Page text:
frequent disputes between Judy and her husband, and her
disputes with the studio.
- Under doctors care, Garland was
again gradually weaned away from medication.
M-G-M had withheld $50,000 of Garlands salary
because of the difficulties incurred during The Pirate,
and Mayer, looking for a way of easing her back to work, agreed
to pay her $50,000 if she appeared in Words and Music, a film biography of songwriters Rodgers and Hart.
She sang I Wish I
Were In Love Again in a duet with
Mickey Rooney to such good effect that she was asked to return
for an encore, Johnny
One-Note. In between shooting the
two numbers, she had gained over thirty pounds in an eating
- Some of Garlands confidence was
restored after she appeared on two radio broadcasts with
Al Jolson and Bing Crosby, and in September 1948 she
informed M-G-M that she was ready for work.
- June Allyson, set to star with Van
Johnson in the film In The Good Old Summertime, became pregnant and Garland replaced her.
Despite being absent sixteen days with illness, Garland
breezed through the shooting and the film was finished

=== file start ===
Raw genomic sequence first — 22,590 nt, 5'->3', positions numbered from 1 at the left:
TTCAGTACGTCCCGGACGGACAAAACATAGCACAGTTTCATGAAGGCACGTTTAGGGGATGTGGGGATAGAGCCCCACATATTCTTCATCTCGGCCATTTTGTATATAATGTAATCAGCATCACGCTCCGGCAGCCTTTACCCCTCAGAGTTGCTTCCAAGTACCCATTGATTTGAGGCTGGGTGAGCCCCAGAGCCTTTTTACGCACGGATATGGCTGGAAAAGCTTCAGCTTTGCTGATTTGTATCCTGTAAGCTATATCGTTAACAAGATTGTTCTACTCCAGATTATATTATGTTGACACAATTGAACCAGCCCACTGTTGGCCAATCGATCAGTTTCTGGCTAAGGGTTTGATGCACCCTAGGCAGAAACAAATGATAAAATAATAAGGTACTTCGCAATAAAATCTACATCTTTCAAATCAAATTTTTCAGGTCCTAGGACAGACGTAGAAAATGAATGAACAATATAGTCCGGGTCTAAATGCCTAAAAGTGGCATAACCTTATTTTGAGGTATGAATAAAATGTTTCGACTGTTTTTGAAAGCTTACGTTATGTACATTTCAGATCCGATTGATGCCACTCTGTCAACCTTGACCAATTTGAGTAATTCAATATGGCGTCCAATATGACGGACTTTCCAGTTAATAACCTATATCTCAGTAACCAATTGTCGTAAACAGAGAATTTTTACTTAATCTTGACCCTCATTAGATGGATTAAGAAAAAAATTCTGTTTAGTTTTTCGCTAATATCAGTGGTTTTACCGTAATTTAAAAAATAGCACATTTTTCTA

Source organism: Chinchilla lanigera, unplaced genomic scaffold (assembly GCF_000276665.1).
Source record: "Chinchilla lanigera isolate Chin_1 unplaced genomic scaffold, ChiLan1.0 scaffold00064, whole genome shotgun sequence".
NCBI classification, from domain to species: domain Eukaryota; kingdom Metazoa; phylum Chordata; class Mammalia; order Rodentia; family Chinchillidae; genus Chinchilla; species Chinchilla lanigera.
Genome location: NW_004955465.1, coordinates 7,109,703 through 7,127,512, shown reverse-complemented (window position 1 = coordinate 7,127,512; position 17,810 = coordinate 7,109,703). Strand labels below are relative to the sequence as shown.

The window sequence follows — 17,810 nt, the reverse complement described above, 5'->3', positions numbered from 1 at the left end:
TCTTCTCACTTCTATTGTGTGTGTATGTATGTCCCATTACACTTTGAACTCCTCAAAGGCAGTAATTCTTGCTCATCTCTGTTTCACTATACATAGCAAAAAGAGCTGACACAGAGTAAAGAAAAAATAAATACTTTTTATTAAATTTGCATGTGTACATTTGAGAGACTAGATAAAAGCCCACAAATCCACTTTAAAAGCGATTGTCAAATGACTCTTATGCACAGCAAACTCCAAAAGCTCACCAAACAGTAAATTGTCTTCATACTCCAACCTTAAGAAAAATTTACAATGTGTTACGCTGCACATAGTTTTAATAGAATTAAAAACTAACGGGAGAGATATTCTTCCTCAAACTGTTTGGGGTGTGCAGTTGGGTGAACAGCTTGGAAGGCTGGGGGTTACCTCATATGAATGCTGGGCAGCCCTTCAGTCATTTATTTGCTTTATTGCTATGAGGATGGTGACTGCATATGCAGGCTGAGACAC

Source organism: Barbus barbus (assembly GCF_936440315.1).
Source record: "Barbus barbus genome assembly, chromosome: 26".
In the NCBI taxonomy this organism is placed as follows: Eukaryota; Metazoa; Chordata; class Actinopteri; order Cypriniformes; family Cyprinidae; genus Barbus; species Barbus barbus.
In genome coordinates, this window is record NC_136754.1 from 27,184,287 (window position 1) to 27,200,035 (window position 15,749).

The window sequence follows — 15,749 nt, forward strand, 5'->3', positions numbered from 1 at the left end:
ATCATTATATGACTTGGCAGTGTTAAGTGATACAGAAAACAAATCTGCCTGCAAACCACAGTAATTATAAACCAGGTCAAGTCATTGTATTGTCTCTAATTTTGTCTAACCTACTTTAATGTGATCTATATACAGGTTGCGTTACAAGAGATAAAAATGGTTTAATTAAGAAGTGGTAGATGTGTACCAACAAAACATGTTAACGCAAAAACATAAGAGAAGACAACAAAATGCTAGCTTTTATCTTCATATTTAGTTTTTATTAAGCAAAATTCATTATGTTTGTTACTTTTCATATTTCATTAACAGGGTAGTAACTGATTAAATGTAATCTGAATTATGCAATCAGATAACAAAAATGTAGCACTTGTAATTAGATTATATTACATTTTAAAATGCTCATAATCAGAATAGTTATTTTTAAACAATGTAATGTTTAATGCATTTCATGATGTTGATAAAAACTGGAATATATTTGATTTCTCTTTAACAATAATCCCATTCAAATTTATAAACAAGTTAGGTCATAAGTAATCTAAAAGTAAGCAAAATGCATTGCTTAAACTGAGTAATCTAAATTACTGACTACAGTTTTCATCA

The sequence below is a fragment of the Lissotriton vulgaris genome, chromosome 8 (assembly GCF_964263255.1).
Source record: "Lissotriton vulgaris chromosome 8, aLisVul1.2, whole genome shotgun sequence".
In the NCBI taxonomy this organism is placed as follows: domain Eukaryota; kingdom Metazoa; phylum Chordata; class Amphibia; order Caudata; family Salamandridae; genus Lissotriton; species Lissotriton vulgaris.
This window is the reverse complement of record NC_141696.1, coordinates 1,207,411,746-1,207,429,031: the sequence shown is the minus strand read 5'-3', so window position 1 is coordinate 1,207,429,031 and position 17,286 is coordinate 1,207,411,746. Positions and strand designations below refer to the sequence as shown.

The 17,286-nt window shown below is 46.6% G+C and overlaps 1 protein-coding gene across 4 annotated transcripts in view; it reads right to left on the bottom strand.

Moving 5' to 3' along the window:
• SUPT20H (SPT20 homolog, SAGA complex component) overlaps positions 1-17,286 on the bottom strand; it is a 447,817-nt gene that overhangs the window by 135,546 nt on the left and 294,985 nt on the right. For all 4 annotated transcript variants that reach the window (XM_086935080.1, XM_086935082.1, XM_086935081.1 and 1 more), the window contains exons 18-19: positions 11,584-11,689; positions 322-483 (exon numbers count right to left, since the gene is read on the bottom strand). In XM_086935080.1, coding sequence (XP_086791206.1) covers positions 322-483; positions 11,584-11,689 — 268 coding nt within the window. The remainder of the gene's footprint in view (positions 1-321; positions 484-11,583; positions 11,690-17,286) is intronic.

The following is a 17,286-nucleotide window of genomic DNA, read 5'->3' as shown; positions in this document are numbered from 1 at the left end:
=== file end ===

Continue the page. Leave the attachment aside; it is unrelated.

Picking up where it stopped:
five days ahead of schedule.
- When asked by Mayer how this miracle
had been wrought, Johnson answered: We made her
feel wanted and needed. We joked with her and kept her
happy. There was never a word uttered in recrimination
when she was late, didnt show up or couldnt
go on. Those of us who worked with her knew her magical
genius and respected it.
The young child seen in the final scene of In The Good Old Summertime was the first screen appearance of Liza
Joe Pasternak: A great artist is
entitled to a lot more latitude.
When in full flow, Garland had a wonderful
ability to learn quickly. By simply just glancing at a script,
she could say the lines without fluffing; and after watching a
stand-in go through a number once or twice, she could get up and
do it herself. A second take was seldom necessary.
Saul Chaplin: To work with her was
indescribable - like a Xerox machine. You played something to
her, and she sang it right back the way you did. She ate up music
like a vacuum cleaner.
- Irving Berlins Annie Get Your Gun had completed a run of over a thousand